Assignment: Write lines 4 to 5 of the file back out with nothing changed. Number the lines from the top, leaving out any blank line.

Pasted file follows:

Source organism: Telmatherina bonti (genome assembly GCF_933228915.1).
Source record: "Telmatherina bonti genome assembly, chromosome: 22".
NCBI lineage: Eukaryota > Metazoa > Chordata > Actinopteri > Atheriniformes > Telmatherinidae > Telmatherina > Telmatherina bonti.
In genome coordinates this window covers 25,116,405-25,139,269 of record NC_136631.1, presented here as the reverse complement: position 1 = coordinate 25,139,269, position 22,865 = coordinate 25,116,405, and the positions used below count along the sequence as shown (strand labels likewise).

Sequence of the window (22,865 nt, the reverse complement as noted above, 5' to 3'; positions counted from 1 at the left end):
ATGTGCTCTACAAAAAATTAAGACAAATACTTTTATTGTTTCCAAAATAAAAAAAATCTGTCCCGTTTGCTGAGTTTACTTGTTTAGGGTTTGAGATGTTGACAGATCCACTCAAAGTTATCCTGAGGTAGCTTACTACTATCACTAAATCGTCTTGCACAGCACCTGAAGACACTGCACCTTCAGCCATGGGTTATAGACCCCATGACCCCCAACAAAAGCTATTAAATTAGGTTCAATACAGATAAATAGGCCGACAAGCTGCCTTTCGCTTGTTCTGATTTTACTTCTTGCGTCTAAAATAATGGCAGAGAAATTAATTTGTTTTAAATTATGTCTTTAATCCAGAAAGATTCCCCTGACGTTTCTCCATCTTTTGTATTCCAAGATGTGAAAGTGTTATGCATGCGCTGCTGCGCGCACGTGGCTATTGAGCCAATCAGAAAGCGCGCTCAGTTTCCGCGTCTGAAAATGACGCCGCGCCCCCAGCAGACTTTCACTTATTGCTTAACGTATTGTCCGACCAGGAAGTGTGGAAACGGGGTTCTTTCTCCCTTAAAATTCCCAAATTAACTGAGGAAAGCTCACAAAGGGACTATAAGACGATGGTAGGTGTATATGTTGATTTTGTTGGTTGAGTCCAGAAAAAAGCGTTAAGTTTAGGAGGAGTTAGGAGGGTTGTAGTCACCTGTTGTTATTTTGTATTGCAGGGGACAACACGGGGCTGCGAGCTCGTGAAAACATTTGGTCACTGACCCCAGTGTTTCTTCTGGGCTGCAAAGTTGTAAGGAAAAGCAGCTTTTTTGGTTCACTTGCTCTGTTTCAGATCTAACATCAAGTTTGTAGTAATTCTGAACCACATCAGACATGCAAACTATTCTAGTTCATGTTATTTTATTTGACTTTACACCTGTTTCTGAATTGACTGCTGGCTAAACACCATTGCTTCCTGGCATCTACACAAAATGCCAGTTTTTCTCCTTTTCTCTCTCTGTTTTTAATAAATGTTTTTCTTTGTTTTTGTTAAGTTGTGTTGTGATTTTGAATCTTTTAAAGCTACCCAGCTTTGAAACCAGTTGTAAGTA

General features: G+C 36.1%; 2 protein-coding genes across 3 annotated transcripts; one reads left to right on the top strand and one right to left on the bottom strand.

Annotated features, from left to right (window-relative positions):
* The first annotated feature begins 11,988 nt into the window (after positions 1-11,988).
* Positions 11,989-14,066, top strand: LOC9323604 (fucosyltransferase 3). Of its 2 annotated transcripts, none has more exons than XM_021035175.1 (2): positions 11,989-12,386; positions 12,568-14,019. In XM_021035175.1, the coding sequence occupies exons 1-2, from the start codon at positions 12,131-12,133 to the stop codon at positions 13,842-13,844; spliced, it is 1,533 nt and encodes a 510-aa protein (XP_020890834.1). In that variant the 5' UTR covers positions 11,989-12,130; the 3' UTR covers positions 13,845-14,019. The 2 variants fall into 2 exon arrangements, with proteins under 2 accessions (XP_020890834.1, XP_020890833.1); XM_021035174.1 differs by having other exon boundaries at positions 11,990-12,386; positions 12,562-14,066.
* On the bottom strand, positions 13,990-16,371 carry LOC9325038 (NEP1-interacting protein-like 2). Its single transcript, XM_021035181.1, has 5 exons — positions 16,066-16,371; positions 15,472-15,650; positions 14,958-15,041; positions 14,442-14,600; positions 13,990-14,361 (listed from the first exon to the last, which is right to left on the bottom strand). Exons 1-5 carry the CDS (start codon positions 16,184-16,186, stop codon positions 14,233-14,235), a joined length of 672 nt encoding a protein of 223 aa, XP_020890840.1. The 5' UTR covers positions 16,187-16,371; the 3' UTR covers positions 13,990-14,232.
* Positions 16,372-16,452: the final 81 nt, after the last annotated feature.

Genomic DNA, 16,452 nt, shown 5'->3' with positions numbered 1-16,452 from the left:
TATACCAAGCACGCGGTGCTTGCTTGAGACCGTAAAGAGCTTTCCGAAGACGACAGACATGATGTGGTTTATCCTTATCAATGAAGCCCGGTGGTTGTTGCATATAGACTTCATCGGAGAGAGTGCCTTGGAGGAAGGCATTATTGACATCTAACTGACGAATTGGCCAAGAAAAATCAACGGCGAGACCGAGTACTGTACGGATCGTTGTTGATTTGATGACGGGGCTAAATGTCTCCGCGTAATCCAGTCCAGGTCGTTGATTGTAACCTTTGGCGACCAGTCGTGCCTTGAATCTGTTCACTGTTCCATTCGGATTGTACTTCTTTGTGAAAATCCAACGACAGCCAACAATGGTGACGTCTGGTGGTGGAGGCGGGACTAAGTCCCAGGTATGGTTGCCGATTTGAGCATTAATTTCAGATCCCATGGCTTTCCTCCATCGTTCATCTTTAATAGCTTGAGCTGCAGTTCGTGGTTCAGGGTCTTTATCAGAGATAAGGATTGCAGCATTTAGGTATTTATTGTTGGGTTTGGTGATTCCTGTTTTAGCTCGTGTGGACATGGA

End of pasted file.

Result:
In genome coordinates this window covers 25,116,405-25,139,269 of record NC_136631.1, presented here as the reverse complement: position 1 = coordinate 25,139,269, position 22,865 = coordinate 25,116,405, and the positions used below count along the sequence as shown (strand labels likewise).

Sequence of the window (22,865 nt, the reverse complement as noted above, 5' to 3'; positions counted from 1 at the left end):